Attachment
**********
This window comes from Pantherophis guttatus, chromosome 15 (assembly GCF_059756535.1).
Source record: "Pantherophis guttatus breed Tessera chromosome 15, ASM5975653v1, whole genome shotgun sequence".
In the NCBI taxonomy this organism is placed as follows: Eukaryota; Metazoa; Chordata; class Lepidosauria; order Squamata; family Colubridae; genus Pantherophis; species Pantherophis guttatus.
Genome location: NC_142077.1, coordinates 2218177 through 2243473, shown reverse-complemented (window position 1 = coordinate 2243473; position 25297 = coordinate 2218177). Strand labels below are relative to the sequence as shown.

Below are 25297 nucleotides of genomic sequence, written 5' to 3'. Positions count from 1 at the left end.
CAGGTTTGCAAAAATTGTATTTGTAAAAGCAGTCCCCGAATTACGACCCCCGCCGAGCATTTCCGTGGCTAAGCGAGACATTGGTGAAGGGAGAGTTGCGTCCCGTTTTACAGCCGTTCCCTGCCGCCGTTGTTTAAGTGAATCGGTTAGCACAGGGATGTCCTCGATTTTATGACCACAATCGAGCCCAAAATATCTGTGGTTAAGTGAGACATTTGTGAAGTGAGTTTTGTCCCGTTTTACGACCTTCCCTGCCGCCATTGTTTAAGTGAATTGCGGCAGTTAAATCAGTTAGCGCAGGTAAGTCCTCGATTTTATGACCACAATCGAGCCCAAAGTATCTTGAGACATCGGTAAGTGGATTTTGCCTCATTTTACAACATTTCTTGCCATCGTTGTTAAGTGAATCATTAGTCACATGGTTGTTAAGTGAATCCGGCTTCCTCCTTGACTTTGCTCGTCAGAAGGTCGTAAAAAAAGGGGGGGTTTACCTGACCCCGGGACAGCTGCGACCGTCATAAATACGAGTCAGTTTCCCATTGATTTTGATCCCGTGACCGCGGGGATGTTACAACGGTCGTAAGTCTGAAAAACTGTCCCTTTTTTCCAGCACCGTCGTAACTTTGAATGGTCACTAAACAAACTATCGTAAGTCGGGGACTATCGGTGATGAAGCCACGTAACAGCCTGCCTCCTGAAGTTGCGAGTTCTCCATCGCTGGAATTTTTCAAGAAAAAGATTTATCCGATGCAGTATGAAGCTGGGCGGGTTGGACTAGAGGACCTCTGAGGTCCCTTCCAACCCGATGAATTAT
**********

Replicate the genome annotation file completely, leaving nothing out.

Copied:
This window comes from Pantherophis guttatus, chromosome 15 (assembly GCF_059756535.1).
Source record: "Pantherophis guttatus breed Tessera chromosome 15, ASM5975653v1, whole genome shotgun sequence".
In the NCBI taxonomy this organism is placed as follows: Eukaryota; Metazoa; Chordata; class Lepidosauria; order Squamata; family Colubridae; genus Pantherophis; species Pantherophis guttatus.
Genome location: NC_142077.1, coordinates 2218177 through 2243473, shown reverse-complemented (window position 1 = coordinate 2243473; position 25297 = coordinate 2218177). Strand labels below are relative to the sequence as shown.

Below are 25297 nucleotides of genomic sequence, written 5' to 3'. Positions count from 1 at the left end.
CAGGTTTGCAAAAATTGTATTTGTAAAAGCAGTCCCCGAATTACGACCCCCGCCGAGCATTTCCGTGGCTAAGCGAGACATTGGTGAAGGGAGAGTTGCGTCCCGTTTTACAGCCGTTCCCTGCCGCCGTTGTTTAAGTGAATCGGTTAGCACAGGGATGTCCTCGATTTTATGACCACAATCGAGCCCAAAATATCTGTGGTTAAGTGAGACATTTGTGAAGTGAGTTTTGTCCCGTTTTACGACCTTCCCTGCCGCCATTGTTTAAGTGAATTGCGGCAGTTAAATCAGTTAGCGCAGGTAAGTCCTCGATTTTATGACCACAATCGAGCCCAAAGTATCTTGAGACATCGGTAAGTGGATTTTGCCTCATTTTACAACATTTCTTGCCATCGTTGTTAAGTGAATCATTAGTCACATGGTTGTTAAGTGAATCCGGCTTCCTCCTTGACTTTGCTCGTCAGAAGGTCGTAAAAAAAGGGGGGGTTTACCTGACCCCGGGACAGCTGCGACCGTCATAAATACGAGTCAGTTTCCCATTGATTTTGATCCCGTGACCGCGGGGATGTTACAACGGTCGTAAGTCTGAAAAACTGTCCCTTTTTTCCAGCACCGTCGTAACTTTGAATGGTCACTAAACAAACTATCGTAAGTCGGGGACTATCGGTGATGAAGCCACGTAACAGCCTGCCTCCTGAAGTTGCGAGTTCTCCATCGCTGGAATTTTTCAAGAAAAAGATTTATCCGATGCAGTATGAAGCTGGGCGGGTTGGACTAGAGGACCTCTGAGGTCCCTTCCAACCCGATGAATTAT